Wales politics

School curriculum and assessment review to be led by Graham Donaldson

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Media captionEducation Minister Huw Lewis asks: "Are there ways in which we could inspire young people better?"

A review of the school curriculum and assessment in Wales has been announced by the education minister.

Led by Prof Graham Donaldson of Glasgow University, it will be "comprehensive, wide ranging and independent", Huw Lewis said.

In January, school inspectors raised concerns about the "variable" quality of teaching and standards generally, especially in secondary schools.

The review will consider education from the age of three right through to 16.

Mr Lewis said Prof Donaldson had been "instrumental" in a curriculum reform programme for the Scottish government and had recently reviewed teacher education in Scotland.

Mr Donaldson, he said, had been asked to "articulate a clear, coherent vision for education in Wales".

'Important changes'

Schools inspectorate Estyn's annual report said: "Fewer than half of secondary schools are good or better [compared to the previous year] and the proportion that is unsatisfactory has increased from one in seven to one in four.

"One in seven is excellent. Over two-thirds of secondary schools will be monitored in 'follow-up' visits."

Responding to AMs' questions on the report in January, First Minister Carwyn Jones said the Welsh government was now offering education a "clear way forward", but conceded that there had been a "blurring of the lines of accountability, in terms of leadership in schools [and] in terms of leadership in local education authorities" previously.

On Wednesday, Mr Lewis said: "Here in Wales we have already put in train important changes with the introduction of the Literacy and Numeracy Framework and our tests.

"Building on this, I recently consulted on proposals aimed at strengthening and supporting the teaching and learning of literacy and numeracy in schools - as well as setting out my intention to introduce a wider skills framework that will ensure alignment with, and progression towards the new Welsh Baccalaureate.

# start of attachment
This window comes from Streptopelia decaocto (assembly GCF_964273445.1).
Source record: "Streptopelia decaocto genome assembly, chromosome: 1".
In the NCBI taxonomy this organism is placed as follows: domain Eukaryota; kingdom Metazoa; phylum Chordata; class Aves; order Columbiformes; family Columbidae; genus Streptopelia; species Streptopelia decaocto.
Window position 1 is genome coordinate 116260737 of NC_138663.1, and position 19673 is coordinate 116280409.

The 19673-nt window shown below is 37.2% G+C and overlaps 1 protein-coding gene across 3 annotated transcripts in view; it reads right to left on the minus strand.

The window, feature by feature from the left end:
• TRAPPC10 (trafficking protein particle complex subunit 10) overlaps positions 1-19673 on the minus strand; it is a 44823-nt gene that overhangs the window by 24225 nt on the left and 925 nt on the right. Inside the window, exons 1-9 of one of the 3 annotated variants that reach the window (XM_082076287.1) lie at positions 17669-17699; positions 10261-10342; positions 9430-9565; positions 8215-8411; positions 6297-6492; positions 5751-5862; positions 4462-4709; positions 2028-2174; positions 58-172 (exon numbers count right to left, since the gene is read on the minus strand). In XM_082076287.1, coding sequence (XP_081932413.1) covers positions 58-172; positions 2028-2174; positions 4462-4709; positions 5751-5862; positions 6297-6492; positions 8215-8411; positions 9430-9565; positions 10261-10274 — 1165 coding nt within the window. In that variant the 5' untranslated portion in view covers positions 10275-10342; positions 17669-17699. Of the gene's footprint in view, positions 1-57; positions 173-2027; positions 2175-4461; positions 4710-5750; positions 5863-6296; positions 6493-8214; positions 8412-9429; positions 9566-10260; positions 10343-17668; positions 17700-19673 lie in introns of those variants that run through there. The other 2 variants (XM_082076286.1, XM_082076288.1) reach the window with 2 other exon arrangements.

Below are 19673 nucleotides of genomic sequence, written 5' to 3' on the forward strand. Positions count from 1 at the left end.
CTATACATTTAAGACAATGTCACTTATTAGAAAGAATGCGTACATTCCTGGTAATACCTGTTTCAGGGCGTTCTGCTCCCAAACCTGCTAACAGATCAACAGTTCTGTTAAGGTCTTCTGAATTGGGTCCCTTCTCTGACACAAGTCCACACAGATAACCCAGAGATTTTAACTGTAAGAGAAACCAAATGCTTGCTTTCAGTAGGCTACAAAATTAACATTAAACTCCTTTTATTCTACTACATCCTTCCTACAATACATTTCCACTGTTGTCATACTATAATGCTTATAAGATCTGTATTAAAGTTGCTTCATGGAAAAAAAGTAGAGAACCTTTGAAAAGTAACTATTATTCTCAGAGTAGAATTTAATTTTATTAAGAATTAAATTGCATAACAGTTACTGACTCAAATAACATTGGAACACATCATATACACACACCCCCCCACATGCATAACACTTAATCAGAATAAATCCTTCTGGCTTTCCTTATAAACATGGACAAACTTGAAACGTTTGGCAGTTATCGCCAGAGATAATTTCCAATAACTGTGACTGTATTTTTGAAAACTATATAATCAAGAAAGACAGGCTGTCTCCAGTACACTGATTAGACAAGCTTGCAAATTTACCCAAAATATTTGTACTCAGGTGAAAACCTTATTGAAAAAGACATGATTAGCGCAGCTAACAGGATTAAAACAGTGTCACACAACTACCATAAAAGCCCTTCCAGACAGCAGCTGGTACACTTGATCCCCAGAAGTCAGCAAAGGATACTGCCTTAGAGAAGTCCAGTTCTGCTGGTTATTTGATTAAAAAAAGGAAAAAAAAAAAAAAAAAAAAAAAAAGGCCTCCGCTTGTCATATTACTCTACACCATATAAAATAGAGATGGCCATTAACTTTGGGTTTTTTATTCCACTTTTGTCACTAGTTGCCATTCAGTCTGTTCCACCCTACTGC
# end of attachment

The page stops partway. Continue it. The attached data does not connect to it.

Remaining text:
"I will be publishing my response to that consultation shortly."

"In agreeing to undertake this review, Professor Donaldson brings with him a wealth of experience, knowledge and skill, as well as a personal commitment to continuous improvement and attainment of the highest standards."

The minister added that Prof Donaldson would be "at the forefront of a truly transformational programme of work and a historic step forward in Welsh education history."

'Excessive workload'

The NASUWT teaching union called for "genuine engagement" with teachers and "recognition of the challenging context in which teachers and schools in Wales are operating".

General Secretary Chris Keates said issues such as the lower spending per pupil in Wales compared to England should be considered.

"The funding gap, the excessive workload of teachers and the absence of an entitlement for teachers to professional development are all material factors in this review," she said.

"The NASUWT looks forward to the opportunity to engage with Professor Donaldson as he takes forward this important work."

Plaid Cymru education spokesman Simon Thomas welcomed Prof Donaldson's appointment, but said it was "absurd that we have not yet managed to establish a national Welsh curriculum since devolution, almost fifteen years".

"Teachers tell us that the current situation where we have a 'national' curriculum running alongside a 'Welsh' curriculum is overloading their workload and I'm glad that the matter is being addressed," he said.

"We need to make space in our curriculum to allow teachers to get on with the job of teaching.

"We want to allow them to be innovative and creative, to keep learners motivated and engaged.

"The Welsh government's work thus far has been piecemeal, and teachers desperately need a sense of overall direction."

Liberal Democrats education spokesman Aled Roberts also welcomed the review but called for "a period of stability" once it was completed.

"Once we've set off on this course and we've got a clear way forward as far as both the curriculum and assessment is concerned, it's important they are allowed to bed down so that we can ensure that the profession's minds are applied to improving attainment rather than, perhaps, continually being taken off course by review upon review," he said.

Mr Lewis is due to receive Prof Donaldson's report later this year.

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